So, to sum it all up, badly written, badly edited, and badly presented. If I pick up a book expecting to read about a woman who travelled through the Amazon, then I expect the *bulk* of the book to be about her, not a few pages at the end. I also don't expect a barrage of facts that have nothing to do with the subject at hand, whether it's Isabel Godin or the expedition that led to her marriage. Very disappointing on so many levels.
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on 21 January 2008
Obviously well researched, full of interesting facts, but as a flowing narrative this is but not in the same league as e.g. Dava Sobell's Longitude. My wife gave up on it, and being a Yorkshire girl and widely read, will usually persevere to the bitter end to get her money's worth. I can't see this having universal appeal except to the studious. Borrow a copy. (Sorry Mr Whitaker).
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on 23 December 2011
Geodesy, the study of the shape of the Earth, is not an obvious subject for popular history. But since Dava Sobel's Longitude broke the trail in 1995, there have been a number of outstanding books on the topic, notably John Keay's The Great Arc (2000) and Ken Alder's The Measure of All Things (2002). Robert Whitaker's The Mapmakers Wife (2004) is a more recent candidate for the Sobel Prize.

It describes the 1735 expedition to South America organised by the French Academy of Sciences. The question the expedition was designed to settle was the most controversial scientific question of the day: whether the Earth is spherical. Newton's theory predicted that the earth would be slightly flattened at the poles; by contrast the French map maker Cassini held that it was elongated ('like a pot bellied man wearing a tight belt'). The South American expedition did provide an answer (Newton was right), but it took ten years and resulted in several deaths; working conditions were excruciating.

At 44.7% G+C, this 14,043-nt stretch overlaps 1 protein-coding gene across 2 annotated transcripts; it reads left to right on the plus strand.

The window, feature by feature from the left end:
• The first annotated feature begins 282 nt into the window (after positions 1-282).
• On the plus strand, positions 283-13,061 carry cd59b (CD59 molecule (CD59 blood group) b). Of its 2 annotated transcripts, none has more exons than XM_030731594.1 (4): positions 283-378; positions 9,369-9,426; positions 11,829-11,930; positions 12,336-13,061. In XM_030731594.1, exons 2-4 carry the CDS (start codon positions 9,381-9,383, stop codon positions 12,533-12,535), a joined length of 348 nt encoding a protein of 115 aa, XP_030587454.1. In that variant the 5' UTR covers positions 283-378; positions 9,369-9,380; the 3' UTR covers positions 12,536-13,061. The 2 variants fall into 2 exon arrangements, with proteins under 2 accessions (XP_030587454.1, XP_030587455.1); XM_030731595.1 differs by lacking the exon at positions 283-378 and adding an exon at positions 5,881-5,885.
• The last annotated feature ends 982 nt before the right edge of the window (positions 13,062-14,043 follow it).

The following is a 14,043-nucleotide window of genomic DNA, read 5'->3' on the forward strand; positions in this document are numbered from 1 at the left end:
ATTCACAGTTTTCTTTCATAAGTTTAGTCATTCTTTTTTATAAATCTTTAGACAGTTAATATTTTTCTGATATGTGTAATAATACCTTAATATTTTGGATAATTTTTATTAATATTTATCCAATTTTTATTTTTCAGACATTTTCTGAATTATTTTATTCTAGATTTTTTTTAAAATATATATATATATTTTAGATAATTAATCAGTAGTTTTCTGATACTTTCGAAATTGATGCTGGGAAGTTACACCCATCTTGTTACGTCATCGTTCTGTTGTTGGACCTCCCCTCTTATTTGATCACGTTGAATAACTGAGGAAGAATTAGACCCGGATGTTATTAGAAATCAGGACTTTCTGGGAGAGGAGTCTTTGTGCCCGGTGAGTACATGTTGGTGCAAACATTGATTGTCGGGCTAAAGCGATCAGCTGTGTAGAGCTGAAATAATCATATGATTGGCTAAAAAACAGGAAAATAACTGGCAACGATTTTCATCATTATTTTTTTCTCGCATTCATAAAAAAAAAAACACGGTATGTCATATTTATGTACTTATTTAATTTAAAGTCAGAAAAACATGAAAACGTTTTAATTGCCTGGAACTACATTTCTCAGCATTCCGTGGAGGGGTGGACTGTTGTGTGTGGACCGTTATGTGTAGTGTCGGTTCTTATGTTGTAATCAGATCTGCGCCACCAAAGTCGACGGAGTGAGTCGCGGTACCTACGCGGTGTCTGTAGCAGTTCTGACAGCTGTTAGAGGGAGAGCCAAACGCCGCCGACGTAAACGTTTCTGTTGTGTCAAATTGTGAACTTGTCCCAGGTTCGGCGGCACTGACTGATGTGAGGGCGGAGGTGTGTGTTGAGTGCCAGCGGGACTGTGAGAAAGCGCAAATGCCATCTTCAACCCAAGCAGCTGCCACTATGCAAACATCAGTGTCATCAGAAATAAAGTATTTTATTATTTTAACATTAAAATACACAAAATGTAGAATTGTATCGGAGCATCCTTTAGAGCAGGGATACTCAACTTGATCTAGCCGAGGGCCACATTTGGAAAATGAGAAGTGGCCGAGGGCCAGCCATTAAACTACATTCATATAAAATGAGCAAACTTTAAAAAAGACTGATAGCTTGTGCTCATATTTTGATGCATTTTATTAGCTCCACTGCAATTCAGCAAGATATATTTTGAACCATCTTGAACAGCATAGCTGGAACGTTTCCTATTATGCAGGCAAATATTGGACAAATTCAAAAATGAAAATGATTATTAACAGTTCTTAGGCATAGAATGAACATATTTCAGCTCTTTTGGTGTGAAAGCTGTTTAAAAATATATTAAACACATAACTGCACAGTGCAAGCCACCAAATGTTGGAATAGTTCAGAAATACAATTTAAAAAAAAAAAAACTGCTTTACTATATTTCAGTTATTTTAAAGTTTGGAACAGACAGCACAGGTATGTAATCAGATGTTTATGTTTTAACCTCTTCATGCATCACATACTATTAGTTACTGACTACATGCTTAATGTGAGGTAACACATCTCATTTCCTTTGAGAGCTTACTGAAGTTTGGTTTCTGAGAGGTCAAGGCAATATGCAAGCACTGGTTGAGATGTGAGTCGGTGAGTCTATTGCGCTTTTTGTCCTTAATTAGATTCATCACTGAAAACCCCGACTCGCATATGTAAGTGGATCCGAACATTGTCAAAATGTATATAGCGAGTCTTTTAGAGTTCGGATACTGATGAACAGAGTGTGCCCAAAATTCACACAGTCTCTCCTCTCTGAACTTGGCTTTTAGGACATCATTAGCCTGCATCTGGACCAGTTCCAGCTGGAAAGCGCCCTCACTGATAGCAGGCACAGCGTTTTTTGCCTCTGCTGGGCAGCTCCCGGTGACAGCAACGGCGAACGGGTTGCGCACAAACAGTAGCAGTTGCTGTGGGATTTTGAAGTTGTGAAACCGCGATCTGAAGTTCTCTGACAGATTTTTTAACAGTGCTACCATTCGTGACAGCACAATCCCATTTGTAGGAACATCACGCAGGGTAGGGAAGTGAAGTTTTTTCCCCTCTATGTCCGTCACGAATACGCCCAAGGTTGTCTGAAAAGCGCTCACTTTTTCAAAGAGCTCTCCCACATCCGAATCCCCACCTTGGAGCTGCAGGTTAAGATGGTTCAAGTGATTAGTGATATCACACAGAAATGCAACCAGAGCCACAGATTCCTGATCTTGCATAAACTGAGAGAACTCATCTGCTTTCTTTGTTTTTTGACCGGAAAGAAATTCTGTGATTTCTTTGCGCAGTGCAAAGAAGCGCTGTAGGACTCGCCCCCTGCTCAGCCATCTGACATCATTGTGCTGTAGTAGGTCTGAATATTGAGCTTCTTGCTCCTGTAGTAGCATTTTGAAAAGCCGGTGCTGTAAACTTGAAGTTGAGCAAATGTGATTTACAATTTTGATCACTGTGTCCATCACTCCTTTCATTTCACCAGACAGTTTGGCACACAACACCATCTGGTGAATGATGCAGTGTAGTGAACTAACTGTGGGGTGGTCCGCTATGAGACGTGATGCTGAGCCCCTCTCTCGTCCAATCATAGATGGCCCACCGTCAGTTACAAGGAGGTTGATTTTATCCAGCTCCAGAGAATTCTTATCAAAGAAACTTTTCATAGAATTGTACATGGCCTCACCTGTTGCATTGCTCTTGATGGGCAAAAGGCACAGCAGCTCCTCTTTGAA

On the whole, I don't think the book is as successful as the other titles mentioned above. Whitaker has a regrettable tendency to throw in great chunks of background material: in one chapter there is a potted history of Spain (back to A.D. 711), in another a review of Amazonian explorers, in another an overextended survey of geodesy. Meanwhile, the action stalls. Some idea of the extent of this problem may be gained from the fact that the expedition is just setting off from France on page 98. The book could have been half the length without serious loss.

Second, while the prose is serviceable, it is not stylish. There are many redundancies ('historical record', 'inventory list', 'mathematically calculate', 'inner psychological strength'); there is the descent to playground language ('This upset La Condamine and Bouguer, for it meant he was piddling away the expedition's cash'); but worst are the mixed metaphors ('The decline in the textile industry caused by a flood of cheap imports from Europe was having a domino effect'). Were the editors asleep?

Set against this, the story of Isabel Godin's trek through the Amazonian jungle is a remarkable one. The chapters which deal with this (the last three) are by the far the best. It is a shame you have to plough through so much to get to them.

It's not bad; but Sobel, Keay and Alder are better.
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on 16 October 2014
The supplier was excellent but the book was terrible. It did not meet the synopsis and publicity blurb at all. A disjointed history book masquerading as a novel.